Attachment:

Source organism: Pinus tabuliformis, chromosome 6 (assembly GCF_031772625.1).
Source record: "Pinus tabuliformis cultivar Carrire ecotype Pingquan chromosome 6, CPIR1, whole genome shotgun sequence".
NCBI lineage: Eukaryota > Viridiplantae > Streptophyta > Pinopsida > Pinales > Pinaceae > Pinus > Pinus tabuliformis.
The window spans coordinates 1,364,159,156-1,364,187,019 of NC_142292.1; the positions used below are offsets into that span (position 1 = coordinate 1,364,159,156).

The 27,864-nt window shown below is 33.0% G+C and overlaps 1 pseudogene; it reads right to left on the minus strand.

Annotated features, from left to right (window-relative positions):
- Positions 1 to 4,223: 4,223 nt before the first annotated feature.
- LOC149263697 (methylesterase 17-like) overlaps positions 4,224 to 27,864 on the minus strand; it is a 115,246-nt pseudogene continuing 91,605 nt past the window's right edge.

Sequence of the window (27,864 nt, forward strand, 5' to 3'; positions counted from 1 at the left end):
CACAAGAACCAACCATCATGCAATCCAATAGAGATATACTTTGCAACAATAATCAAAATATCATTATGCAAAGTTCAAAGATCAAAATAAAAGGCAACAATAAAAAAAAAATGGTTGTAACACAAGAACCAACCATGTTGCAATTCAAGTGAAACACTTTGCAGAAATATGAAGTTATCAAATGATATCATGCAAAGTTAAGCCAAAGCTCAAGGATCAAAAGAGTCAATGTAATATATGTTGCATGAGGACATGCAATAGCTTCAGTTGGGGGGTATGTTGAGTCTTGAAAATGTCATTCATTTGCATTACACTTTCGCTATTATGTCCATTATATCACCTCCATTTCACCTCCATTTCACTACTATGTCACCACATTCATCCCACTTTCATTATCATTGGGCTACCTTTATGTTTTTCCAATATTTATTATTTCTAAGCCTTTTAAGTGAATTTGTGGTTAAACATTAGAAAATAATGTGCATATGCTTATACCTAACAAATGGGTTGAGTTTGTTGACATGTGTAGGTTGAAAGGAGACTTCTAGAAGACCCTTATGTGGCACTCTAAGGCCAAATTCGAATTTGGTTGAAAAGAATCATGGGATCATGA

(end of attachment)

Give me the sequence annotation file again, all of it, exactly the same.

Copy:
Source organism: Pinus tabuliformis, chromosome 6 (assembly GCF_031772625.1).
Source record: "Pinus tabuliformis cultivar Carrire ecotype Pingquan chromosome 6, CPIR1, whole genome shotgun sequence".
NCBI lineage: Eukaryota > Viridiplantae > Streptophyta > Pinopsida > Pinales > Pinaceae > Pinus > Pinus tabuliformis.
The window spans coordinates 1,364,159,156-1,364,187,019 of NC_142292.1; the positions used below are offsets into that span (position 1 = coordinate 1,364,159,156).

The 27,864-nt window shown below is 33.0% G+C and overlaps 1 pseudogene; it reads right to left on the minus strand.

Annotated features, from left to right (window-relative positions):
- Positions 1 to 4,223: 4,223 nt before the first annotated feature.
- LOC149263697 (methylesterase 17-like) overlaps positions 4,224 to 27,864 on the minus strand; it is a 115,246-nt pseudogene continuing 91,605 nt past the window's right edge.

Sequence of the window (27,864 nt, forward strand, 5' to 3'; positions counted from 1 at the left end):
CACAAGAACCAACCATCATGCAATCCAATAGAGATATACTTTGCAACAATAATCAAAATATCATTATGCAAAGTTCAAAGATCAAAATAAAAGGCAACAATAAAAAAAAAATGGTTGTAACACAAGAACCAACCATGTTGCAATTCAAGTGAAACACTTTGCAGAAATATGAAGTTATCAAATGATATCATGCAAAGTTAAGCCAAAGCTCAAGGATCAAAAGAGTCAATGTAATATATGTTGCATGAGGACATGCAATAGCTTCAGTTGGGGGGTATGTTGAGTCTTGAAAATGTCATTCATTTGCATTACACTTTCGCTATTATGTCCATTATATCACCTCCATTTCACCTCCATTTCACTACTATGTCACCACATTCATCCCACTTTCATTATCATTGGGCTACCTTTATGTTTTTCCAATATTTATTATTTCTAAGCCTTTTAAGTGAATTTGTGGTTAAACATTAGAAAATAATGTGCATATGCTTATACCTAACAAATGGGTTGAGTTTGTTGACATGTGTAGGTTGAAAGGAGACTTCTAGAAGACCCTTATGTGGCACTCTAAGGCCAAATTCGAATTTGGTTGAAAAGAATCATGGGATCATGA